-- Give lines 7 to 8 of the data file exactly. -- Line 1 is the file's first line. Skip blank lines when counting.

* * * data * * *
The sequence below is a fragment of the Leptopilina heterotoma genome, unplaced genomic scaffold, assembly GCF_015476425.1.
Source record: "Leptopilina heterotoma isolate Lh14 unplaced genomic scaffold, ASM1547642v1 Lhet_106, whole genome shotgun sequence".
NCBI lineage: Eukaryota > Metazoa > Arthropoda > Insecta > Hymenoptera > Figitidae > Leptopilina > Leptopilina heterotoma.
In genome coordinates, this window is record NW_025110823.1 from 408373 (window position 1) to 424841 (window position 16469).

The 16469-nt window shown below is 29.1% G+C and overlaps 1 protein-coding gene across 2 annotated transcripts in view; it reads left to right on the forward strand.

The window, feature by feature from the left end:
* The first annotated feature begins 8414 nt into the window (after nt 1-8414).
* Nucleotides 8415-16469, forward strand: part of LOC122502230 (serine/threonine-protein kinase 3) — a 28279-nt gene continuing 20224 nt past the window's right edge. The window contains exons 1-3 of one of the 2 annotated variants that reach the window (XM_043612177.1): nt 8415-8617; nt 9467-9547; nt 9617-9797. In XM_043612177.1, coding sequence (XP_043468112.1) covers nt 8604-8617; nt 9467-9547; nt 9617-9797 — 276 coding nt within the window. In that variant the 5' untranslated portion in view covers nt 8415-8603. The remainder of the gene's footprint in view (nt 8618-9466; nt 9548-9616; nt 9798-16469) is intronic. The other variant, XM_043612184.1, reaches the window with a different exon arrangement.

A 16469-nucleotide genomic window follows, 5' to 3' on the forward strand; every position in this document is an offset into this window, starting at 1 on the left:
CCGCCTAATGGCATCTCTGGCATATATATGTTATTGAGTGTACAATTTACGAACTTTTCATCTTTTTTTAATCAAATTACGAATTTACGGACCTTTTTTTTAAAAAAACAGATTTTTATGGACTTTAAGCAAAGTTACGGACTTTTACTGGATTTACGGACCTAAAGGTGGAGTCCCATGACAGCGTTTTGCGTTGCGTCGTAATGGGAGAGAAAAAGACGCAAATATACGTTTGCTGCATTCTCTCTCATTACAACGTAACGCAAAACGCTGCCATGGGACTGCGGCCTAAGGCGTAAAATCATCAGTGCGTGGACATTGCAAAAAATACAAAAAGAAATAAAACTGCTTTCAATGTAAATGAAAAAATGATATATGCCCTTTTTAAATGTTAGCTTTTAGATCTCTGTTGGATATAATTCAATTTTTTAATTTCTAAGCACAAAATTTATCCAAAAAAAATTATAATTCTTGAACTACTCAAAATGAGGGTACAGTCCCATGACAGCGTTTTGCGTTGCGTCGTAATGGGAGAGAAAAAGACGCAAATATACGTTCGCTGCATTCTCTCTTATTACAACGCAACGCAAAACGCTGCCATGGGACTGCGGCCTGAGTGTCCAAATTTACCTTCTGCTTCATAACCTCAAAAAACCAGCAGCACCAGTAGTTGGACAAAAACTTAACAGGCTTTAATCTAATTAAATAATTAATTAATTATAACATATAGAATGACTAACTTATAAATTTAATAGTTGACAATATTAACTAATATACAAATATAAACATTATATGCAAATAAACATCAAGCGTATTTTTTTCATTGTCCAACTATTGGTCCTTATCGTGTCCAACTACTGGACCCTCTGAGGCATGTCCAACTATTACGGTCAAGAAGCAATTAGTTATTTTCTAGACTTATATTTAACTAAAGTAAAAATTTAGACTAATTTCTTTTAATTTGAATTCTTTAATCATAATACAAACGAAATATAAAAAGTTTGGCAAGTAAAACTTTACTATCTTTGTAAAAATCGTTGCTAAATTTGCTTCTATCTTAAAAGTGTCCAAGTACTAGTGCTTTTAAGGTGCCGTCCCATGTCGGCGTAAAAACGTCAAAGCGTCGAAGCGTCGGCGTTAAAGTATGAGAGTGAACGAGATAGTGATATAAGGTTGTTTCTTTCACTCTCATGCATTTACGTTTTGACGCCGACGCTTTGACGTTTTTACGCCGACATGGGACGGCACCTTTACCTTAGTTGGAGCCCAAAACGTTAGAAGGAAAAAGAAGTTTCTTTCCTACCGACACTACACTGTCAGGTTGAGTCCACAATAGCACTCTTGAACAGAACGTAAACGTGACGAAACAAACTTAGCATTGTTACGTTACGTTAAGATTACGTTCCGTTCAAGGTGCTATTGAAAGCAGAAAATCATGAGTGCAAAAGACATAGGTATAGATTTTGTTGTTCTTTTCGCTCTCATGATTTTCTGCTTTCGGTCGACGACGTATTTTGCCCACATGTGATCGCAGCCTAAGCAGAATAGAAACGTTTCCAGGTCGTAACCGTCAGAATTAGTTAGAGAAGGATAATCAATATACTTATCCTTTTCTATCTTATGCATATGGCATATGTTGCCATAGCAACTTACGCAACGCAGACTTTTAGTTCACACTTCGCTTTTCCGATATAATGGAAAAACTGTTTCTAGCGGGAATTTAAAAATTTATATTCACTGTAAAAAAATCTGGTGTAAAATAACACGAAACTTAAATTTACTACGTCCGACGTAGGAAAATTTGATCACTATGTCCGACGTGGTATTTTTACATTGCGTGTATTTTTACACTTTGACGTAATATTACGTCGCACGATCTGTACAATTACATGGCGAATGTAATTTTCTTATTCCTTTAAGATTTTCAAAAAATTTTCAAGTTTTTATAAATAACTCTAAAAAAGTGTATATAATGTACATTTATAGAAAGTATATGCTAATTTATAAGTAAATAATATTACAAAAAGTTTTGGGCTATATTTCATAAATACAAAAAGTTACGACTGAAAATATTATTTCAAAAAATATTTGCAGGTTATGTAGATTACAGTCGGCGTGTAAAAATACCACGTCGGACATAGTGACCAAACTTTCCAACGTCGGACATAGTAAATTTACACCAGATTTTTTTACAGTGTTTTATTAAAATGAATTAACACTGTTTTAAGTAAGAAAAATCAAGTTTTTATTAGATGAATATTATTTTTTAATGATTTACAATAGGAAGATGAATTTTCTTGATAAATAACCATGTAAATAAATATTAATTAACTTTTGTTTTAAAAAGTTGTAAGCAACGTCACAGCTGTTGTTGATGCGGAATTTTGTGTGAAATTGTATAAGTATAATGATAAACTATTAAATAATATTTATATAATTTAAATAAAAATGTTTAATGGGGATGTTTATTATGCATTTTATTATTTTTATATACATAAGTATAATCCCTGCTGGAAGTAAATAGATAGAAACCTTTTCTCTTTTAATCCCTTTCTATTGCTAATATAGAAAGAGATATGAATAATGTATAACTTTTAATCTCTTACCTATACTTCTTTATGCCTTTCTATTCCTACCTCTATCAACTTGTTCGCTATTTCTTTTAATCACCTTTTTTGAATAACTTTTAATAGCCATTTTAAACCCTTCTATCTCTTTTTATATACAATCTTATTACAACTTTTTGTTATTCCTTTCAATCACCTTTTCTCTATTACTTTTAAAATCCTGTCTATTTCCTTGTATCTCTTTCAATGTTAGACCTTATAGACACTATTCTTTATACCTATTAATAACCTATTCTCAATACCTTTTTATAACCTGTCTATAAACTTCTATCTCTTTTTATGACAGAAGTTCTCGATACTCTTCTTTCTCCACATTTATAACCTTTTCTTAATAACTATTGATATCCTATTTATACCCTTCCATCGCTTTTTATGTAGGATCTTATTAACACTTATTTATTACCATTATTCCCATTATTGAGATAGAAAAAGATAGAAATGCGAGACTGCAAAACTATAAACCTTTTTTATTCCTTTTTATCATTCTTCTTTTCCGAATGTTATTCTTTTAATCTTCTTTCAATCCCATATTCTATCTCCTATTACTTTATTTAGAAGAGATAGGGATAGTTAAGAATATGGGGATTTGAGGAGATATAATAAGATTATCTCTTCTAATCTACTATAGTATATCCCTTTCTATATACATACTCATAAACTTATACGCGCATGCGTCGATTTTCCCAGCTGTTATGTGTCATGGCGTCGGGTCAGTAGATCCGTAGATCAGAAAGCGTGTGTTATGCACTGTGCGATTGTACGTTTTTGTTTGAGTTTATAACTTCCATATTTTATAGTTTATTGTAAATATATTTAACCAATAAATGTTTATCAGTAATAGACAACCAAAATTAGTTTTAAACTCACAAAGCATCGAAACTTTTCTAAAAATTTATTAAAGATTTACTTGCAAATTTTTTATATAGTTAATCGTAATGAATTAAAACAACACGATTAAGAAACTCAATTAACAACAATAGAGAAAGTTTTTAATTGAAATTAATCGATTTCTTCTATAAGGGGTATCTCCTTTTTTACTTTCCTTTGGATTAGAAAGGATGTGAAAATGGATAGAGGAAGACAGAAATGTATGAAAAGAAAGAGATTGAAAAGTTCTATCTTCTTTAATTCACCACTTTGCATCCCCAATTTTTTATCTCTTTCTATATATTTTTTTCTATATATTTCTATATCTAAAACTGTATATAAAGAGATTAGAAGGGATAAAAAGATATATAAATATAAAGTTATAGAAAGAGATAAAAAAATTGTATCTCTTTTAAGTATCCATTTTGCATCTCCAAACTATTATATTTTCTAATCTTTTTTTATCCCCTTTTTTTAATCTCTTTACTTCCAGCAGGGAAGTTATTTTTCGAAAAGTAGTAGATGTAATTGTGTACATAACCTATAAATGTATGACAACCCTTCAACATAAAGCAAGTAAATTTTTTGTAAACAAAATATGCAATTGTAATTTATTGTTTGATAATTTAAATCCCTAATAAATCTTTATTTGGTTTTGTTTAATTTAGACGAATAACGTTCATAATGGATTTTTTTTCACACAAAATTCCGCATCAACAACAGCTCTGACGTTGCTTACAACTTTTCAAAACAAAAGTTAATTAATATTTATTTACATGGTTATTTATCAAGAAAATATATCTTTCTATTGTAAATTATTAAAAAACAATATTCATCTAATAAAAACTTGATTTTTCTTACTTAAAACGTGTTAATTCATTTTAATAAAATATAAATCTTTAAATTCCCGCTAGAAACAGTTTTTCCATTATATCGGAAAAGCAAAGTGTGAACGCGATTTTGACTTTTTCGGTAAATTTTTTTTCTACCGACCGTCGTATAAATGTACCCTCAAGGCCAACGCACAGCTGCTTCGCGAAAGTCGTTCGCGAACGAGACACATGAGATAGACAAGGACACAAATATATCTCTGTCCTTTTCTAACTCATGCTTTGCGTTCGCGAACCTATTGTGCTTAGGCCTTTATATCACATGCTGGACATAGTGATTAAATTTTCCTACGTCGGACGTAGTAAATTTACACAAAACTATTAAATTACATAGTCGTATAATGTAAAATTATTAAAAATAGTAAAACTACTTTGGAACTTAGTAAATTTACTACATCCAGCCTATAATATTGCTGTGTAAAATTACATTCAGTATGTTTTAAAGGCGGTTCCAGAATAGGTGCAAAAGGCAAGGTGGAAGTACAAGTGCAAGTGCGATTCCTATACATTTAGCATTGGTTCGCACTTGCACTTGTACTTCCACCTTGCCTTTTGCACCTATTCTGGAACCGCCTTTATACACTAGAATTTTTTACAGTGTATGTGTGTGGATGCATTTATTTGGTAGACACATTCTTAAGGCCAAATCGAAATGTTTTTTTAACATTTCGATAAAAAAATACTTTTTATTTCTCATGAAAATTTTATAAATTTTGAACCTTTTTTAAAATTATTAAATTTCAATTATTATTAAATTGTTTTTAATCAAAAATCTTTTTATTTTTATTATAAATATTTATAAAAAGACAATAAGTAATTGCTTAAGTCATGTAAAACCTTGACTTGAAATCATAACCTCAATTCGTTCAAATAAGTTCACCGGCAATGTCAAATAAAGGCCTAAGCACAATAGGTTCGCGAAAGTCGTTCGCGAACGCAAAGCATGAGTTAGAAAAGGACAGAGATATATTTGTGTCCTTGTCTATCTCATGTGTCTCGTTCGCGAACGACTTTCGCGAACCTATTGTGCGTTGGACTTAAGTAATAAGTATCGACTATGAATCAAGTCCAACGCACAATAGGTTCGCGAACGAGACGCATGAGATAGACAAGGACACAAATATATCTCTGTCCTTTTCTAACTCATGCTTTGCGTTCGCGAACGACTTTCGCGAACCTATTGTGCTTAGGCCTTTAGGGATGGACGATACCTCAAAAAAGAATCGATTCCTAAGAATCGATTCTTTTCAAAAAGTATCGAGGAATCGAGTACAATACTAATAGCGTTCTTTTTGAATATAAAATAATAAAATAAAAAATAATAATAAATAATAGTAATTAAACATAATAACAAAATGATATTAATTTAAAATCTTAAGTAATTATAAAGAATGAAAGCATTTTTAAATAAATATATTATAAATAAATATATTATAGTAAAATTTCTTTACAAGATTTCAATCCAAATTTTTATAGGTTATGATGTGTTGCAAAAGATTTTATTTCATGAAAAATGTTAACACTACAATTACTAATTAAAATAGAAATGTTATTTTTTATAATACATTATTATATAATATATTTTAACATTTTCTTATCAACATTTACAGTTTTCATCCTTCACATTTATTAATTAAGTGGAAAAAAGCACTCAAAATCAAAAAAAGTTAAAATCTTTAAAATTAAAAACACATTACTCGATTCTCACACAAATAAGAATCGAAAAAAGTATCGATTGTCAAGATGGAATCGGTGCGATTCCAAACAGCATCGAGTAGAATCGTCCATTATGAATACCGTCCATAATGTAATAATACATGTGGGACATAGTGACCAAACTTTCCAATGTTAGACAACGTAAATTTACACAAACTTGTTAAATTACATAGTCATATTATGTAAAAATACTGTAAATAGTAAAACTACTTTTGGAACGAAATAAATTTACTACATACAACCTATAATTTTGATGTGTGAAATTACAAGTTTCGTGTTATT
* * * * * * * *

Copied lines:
* The first annotated feature begins 8414 nt into the window (after nt 1-8414).
* Nucleotides 8415-16469, forward strand: part of LOC122502230 (serine/threonine-protein kinase 3) — a 28279-nt gene continuing 20224 nt past the window's right edge. The window contains exons 1-3 of one of the 2 annotated variants that reach the window (XM_043612177.1): nt 8415-8617; nt 9467-9547; nt 9617-9797. In XM_043612177.1, coding sequence (XP_043468112.1) covers nt 8604-8617; nt 9467-9547; nt 9617-9797 — 276 coding nt within the window. In that variant the 5' untranslated portion in view covers nt 8415-8603. The remainder of the gene's footprint in view (nt 8618-9466; nt 9548-9616; nt 9798-16469) is intronic. The other variant, XM_043612184.1, reaches the window with a different exon arrangement.